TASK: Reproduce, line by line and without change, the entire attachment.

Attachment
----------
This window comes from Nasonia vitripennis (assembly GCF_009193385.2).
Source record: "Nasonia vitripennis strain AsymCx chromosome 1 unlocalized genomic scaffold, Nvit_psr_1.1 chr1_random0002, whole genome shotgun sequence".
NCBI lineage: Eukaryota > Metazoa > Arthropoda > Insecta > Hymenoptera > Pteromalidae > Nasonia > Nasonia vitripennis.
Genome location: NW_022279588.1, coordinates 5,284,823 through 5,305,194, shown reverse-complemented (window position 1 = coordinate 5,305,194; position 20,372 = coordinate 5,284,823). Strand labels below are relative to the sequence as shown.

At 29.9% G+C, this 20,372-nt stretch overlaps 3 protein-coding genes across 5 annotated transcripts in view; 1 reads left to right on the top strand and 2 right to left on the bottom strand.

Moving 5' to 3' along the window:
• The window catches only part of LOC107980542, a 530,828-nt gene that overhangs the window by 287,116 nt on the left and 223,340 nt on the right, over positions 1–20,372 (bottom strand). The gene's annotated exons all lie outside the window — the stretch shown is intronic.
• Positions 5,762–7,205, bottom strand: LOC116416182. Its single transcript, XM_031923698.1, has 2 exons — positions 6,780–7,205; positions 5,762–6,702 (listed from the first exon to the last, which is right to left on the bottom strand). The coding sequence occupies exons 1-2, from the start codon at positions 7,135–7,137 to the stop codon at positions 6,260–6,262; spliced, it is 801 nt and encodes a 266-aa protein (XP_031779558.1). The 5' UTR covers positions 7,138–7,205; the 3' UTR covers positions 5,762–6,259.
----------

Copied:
This window comes from Nasonia vitripennis (assembly GCF_009193385.2).
Source record: "Nasonia vitripennis strain AsymCx chromosome 1 unlocalized genomic scaffold, Nvit_psr_1.1 chr1_random0002, whole genome shotgun sequence".
NCBI lineage: Eukaryota > Metazoa > Arthropoda > Insecta > Hymenoptera > Pteromalidae > Nasonia > Nasonia vitripennis.
Genome location: NW_022279588.1, coordinates 5,284,823 through 5,305,194, shown reverse-complemented (window position 1 = coordinate 5,305,194; position 20,372 = coordinate 5,284,823). Strand labels below are relative to the sequence as shown.

At 29.9% G+C, this 20,372-nt stretch overlaps 3 protein-coding genes across 5 annotated transcripts in view; 1 reads left to right on the top strand and 2 right to left on the bottom strand.

Moving 5' to 3' along the window:
• The window catches only part of LOC107980542, a 530,828-nt gene that overhangs the window by 287,116 nt on the left and 223,340 nt on the right, over positions 1–20,372 (bottom strand). The gene's annotated exons all lie outside the window — the stretch shown is intronic.
• Positions 5,762–7,205, bottom strand: LOC116416182. Its single transcript, XM_031923698.1, has 2 exons — positions 6,780–7,205; positions 5,762–6,702 (listed from the first exon to the last, which is right to left on the bottom strand). The coding sequence occupies exons 1-2, from the start codon at positions 7,135–7,137 to the stop codon at positions 6,260–6,262; spliced, it is 801 nt and encodes a 266-aa protein (XP_031779558.1). The 5' UTR covers positions 7,138–7,205; the 3' UTR covers positions 5,762–6,259.